Thursday, September 15, 2016

The Global Premiere of Oliver Stone's Swoden movie and the Global Security State

Back from the premiere of liver Stone's Snowden movie; quick notes of an amateurish political theorist:

1. The movie has a scene towards the end that presents an operation run from Hawaii that purports to show shutting down much of Syria's electricity network in late Spring of 2013. Turning the country dark--to be torn apart by al Qaeda brigades and their supposedly "moderate" allies.
2. The after-the-movie interview with Snowden ought to be made part of the movie; one of the key statements made there (by Oliver Stone) is that the United States being a national security state is now in fact a global security state.
3. The rule of this GSS (Global Security State) is described by Snowden's CIA mentor in the movie: secrecy is security and security is victory, and that's what Americans really want, not freedom. Telling Congress the secrets is as good as telling the enemies about them. Snowden, however, appears to present a different view (see below).
4. Among other things and perhaps most importantly, what this GSS means, thanks to new technology, is that, by controlling communication, information, network and access, the GSS effectively "owns" other (all? most?) countries' communication networks and can shut down these countries, their banking, power networks, command centers, economic, financial life, armies ... This, therefore, also radically changes and redefines not only the meaning of "privacy," but also of ownership, property, power, security, and war.
5. Wars and political struggles and destinies of nations are thus decided in cyber space, and the physical space is now but an outward enactment of what often happens unseen for the public in the space of electronic communication. The world's center of gravity, the key to global rule and domination lies in the control over the flows of electronic signal, information and communication. Here the power of the United States is towering high above anyone else.
6. This (the last sentence) also appears to be a key, maybe, even the main message of Snowden's disclosure (putting a band-aid over one's laptop camera is just a decoy and a sleeping pill for the most uneducated). Through Snowden or his global revelation, the US (and the point was made enough audible to me in the movie) is now in a position to shut down whole countries, whether allies or enemies of the day. The Chinese try to have their cyber divisions, but the field is not much very little even as it is a steep mountain of Olympus, the top of which is lost in space and clouds for the rest of the denizens cohabiting the bottom of the pyramid.
7. The new GSS and its capabilities might or do call for some serious conversations, which we don't actually have. In part because the vast majority of us are not even remotely sufficiently qualified to be part of any meaningful conversation.
8. The new GSS is a fact, it is a cardinal change and fact that calls for or demands its new "constitution" or change in the existing constitution.
9. In this regard, Snowden is both a whistle-blower and messenger of the arrival of this GSS.
10. In the post-movie interview, Snowden emphasized the issue of privacy, which, in the light of the GSS and its communication technology, control, and power, also needs to be rethought again and redefined. As I understood Snowden, he says that privacy is the issue of the self (whether one has or whether it is empty or made for us or the self into which we have been manipulated). Freedom of speech means little if one has nothing to say or/and when one has no courage to say what he thinks (or when one does not know what to say). Further, privacy boils down to a question of a free mind. The question of the free mind was very much where the movie and the interview stopped, making it as if their (for now) last word. But Snowden also said or implied (for me) that a mind that cannot share with others what it knows is not really free or effective. This would mean that freedom is meaningful and effective, if it can be somehow shared with other (potentially) free or freed minds.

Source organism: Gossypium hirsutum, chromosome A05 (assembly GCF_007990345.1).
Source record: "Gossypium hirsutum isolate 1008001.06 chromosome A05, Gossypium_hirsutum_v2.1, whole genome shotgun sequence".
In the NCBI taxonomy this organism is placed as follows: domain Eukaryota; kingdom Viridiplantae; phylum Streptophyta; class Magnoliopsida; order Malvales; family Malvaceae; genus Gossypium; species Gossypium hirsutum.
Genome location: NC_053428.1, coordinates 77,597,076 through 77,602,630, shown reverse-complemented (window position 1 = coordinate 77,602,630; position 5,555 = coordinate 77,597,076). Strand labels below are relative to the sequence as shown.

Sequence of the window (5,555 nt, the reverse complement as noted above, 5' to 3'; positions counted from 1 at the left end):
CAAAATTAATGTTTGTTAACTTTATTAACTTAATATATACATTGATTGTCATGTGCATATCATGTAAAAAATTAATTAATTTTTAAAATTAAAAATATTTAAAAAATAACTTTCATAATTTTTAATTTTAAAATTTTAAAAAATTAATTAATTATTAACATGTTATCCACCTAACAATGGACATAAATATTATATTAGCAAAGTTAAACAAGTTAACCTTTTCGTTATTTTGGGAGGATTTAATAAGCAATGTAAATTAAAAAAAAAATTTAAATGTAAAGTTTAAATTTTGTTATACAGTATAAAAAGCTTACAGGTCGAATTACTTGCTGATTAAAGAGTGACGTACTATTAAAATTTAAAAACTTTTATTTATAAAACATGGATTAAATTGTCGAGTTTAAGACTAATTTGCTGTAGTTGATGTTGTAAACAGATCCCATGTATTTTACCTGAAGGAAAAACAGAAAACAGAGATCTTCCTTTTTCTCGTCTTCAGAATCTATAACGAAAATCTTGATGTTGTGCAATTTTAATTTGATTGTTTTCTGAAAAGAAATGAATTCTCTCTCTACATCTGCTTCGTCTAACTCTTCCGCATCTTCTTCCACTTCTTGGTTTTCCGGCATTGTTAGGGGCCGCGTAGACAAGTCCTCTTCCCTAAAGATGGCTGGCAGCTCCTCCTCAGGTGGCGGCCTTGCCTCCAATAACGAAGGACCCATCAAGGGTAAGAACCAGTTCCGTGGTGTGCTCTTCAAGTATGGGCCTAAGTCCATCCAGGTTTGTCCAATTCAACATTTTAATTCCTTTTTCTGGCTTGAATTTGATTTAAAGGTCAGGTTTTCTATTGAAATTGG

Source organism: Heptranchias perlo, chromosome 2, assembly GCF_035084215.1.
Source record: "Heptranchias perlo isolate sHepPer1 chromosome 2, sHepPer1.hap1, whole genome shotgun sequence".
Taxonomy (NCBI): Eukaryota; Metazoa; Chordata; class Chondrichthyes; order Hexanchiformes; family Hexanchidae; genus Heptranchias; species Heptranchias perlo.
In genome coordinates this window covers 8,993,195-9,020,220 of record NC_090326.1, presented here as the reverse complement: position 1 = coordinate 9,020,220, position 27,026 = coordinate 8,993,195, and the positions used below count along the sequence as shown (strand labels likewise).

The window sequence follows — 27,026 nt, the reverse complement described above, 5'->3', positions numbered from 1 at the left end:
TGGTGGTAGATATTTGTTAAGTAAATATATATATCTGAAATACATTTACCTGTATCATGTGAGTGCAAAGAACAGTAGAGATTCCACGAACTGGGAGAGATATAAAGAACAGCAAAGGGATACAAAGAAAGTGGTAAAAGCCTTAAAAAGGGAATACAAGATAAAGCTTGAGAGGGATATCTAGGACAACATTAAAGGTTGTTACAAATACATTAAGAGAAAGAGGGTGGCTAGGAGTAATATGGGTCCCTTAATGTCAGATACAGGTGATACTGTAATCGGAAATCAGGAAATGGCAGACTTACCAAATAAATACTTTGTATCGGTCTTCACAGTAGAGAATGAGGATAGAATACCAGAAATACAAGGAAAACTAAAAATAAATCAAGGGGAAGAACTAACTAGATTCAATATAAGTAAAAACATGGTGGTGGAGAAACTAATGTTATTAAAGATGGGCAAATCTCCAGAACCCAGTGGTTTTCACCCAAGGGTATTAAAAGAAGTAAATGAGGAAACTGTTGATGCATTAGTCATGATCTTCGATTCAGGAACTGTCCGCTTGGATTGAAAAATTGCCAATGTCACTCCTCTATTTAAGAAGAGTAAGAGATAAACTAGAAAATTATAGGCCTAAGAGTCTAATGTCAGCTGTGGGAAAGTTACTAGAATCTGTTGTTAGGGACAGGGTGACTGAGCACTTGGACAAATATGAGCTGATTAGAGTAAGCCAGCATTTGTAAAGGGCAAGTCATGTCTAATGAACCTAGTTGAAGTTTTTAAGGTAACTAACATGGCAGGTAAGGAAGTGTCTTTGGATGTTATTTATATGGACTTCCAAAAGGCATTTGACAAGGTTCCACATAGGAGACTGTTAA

11. One of the key issues raised by the movie, the Snowden case, and also the social media is the question of the relation between such free and potentially free minds and our friends and enemies existing among such supposed or assumed free minds. In addition, the corollary question is then that of the relation between (self-identified?) free or freed minds and the minds that are not free and those that are fundamentally opposed to the freedom of our minds.
12. Furthermore, from the point of view of political theory, all this also raises (at least for me) an interesting question of the GSS and its constitution in relation to what I believe is the actual constitution of Great Britain (and the global state)--Thomas Hobbes' Leviathan with John Locke providing for it a more palatable, softer, more moderate, "liberal" (and hence also more superficial and shallow), but therefore also more popular shell.
13. Somehow I took Snowden's high intelligence for granted and in this I have been confirmed.
14. Ashley88 (?) asked Oliver Stone and others what "one thing" she should take from the movie. Oliver Stone refused to answer this reductionist question, saying that it is a drama and, as such, it is not to be simplified. I assume that the question reflects the culture of the un-free minds and their attitude, "Tell me what I am supposed to think and, please, make it just one thing and something simple."

As with nuclear weapon, its utility and effectiveness is largely due to the fact of the people being aware of its existence and power. Were it completely secret, people would have no reason to be concerned or afraid about it. In this respect, Snowden is a memo sent from the US to the world.

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